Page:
Because Social Security is only supposed to supplement your retirement income, you'll need a substantial amount of savings to cover expenses such as housing, food, transportation, leisure, and healthcare. For instance, according to new data from HealthView Services, a provider of healthcare cost-projection software, a healthy 65-year-old couple today can expect to rack up a total of $377,000 in out-of-pocket medical costs during retirement. That's an expense you'll need to be prepared for.
Most financial experts agree that if you stick to the 4% rule, where you start by withdrawing 4% of your savings during your first year of retirement and adjust subsequent withdrawals for inflation going forward, there's a good chance your money will last for 30 years.Now keep in mind that under extreme circumstances (say, if the market absolutely tanks right before or after you retire), that formula may not work. But historically, it's been proven successful, and so youcan use it to see whether you've saved enough.
To do so, estimate your living expenses in retirement, subtract your expected Social Security benefits, and multiply that figure by 25. If, for example, you expect to need $36,000 a year in non-Social Security income to cover your living costs, then you'll need to have saved $900,000 independently by the time you retire. If your savings balance is nowhere near that figure, you may want to consider, if feasible, postponing retirement until you're able to get closer.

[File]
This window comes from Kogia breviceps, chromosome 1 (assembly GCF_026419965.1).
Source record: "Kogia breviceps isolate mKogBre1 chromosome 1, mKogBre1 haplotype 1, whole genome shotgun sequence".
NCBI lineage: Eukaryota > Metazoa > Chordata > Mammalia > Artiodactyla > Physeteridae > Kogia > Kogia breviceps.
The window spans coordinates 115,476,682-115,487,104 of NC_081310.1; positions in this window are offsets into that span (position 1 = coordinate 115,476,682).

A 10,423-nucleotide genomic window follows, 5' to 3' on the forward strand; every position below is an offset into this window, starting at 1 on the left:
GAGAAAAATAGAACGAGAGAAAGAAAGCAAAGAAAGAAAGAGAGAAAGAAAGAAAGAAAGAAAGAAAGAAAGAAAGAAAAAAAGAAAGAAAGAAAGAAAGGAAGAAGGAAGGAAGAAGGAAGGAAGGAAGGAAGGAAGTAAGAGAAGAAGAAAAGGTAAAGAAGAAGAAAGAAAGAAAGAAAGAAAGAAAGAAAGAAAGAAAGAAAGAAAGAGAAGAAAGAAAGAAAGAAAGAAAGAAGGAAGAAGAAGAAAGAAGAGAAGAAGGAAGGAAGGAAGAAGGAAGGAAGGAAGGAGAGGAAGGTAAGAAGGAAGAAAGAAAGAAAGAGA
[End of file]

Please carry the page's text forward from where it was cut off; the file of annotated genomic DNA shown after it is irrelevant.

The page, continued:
Working longer may be good for you
Even if you're financially prepared for retirement, there are mental and emotional challenges to consider as well. According to research from the Institute of Economic Affairs, retirement increases the likelihood of suffering from clinical depression by 40%. Meanwhile, research out of Oregon State University found that working longer increases your chances of living longer, while retiring early could actually be a risk factor for dying sooner.
Of course, working too much or too long can also be bad for your health, but if you're physically able to continue working,your job might offer more than just a paycheck -- it could be a good social outlet and an opportunity to maintain your mental and physical agility. That's something to strongly consider when you think about whether you're ready to retire. Also, don't forget that working longer allows you to hold off on Social Security and rack up those delayed retirement credits we talked about earlier.
Have a plan
There's no one-size-fits-all formula when it comes to retirement, and there are numerous factors that need to go into the decision. But no matter where you stand, the key is to have a plan for retirement -- and not just a financial plan, but one for what you'll do with your time. As long as you aren't being forced into retirement, there's no need to rush what could be one of the most important decisions of your life, so take all the time you need to weigh your options.